Joshua Ledwell wrote a short article expressing his perspective on designing software that is neither too simple nor too complex. He also links to some excellent other articles on the topic.
Designing For Competent Users
We’ve written in the past about how to design for competent users. In fact, it was Joshua’s link to that article that helped us find his article – thanks! Users start out as novices, and most of them become competent users. Very few of them reach a level of expertise with your product. You need to make sure you support both their growth and their likely “end state” – competence. The feature set needs to support the fact that most users end up in a state of competence.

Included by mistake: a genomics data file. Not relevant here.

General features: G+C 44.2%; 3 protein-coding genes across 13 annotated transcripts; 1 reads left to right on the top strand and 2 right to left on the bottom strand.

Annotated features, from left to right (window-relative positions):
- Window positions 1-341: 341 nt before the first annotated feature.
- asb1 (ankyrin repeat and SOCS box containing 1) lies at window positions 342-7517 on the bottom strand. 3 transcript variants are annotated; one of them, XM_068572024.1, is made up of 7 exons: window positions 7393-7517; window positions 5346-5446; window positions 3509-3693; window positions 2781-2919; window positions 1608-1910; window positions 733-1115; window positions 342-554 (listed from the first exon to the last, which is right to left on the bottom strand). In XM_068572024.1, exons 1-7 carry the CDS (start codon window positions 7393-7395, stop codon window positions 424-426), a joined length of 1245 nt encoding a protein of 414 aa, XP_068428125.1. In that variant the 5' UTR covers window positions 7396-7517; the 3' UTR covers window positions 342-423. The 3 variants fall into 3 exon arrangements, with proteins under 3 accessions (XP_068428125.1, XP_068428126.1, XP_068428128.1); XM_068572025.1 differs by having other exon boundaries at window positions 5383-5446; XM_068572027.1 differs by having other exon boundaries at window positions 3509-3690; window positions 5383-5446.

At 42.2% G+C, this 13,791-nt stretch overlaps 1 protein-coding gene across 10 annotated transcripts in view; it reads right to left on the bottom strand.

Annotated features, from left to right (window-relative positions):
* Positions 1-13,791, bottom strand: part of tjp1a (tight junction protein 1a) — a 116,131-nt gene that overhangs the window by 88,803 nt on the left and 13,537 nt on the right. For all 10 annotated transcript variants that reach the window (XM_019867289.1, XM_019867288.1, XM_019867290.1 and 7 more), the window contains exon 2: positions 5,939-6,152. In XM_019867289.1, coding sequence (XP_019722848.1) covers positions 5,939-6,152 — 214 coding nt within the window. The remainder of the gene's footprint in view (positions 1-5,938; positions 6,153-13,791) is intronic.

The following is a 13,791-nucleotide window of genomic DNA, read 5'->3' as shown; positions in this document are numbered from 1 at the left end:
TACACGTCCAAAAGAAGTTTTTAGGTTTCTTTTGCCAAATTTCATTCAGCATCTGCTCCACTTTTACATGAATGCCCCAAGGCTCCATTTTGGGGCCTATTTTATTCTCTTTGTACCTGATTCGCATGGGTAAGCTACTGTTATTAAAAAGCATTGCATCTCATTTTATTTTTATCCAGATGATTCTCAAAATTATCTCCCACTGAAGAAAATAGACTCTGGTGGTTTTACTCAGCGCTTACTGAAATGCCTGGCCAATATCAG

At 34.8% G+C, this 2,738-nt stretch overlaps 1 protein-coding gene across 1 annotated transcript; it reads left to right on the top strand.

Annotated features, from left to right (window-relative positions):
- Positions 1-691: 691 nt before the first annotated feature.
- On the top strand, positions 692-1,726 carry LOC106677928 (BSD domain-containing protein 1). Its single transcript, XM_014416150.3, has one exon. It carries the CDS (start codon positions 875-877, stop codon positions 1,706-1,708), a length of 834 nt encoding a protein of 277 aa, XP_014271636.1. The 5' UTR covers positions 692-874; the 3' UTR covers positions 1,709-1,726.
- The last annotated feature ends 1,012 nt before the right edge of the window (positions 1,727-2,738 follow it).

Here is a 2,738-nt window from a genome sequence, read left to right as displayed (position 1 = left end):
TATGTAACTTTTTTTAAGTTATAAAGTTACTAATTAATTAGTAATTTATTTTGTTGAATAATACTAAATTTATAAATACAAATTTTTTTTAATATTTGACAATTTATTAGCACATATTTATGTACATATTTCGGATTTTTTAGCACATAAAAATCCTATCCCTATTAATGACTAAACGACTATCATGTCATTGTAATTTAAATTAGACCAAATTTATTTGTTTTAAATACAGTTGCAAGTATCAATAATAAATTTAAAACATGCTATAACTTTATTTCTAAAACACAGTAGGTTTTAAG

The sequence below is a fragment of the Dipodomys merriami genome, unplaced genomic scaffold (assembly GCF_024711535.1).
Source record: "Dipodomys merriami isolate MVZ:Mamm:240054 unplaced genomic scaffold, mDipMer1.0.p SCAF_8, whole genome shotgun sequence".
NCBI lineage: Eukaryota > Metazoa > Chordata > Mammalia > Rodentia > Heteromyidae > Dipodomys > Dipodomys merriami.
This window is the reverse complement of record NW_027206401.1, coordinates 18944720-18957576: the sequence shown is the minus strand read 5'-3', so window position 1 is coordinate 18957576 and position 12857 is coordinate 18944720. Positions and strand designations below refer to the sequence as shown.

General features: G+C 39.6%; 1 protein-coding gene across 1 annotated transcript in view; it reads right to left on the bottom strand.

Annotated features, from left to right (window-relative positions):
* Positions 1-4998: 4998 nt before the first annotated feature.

One of several good links from Joshua’s article took us to Luke’s article on the sweet spot for selling software. Luke references an article from the Harvard Business Review and includes an interesting graph that shows the relationships between the number of features and profitability. In short, more features drive higher initial sales by satisfying the buying persona. Fewer features drive higher eventual sales through word-of-mouth marketing based on improved usability.
The HBR suggests a profit maximizing approach of seeking the middle ground in terms of feature quantity. Trying to please everyone tends to result in pleasing no one, so we don’t have a lot of confidence in this approach. But we still like the graph.
Some great thinking out there, what do y’all think in here?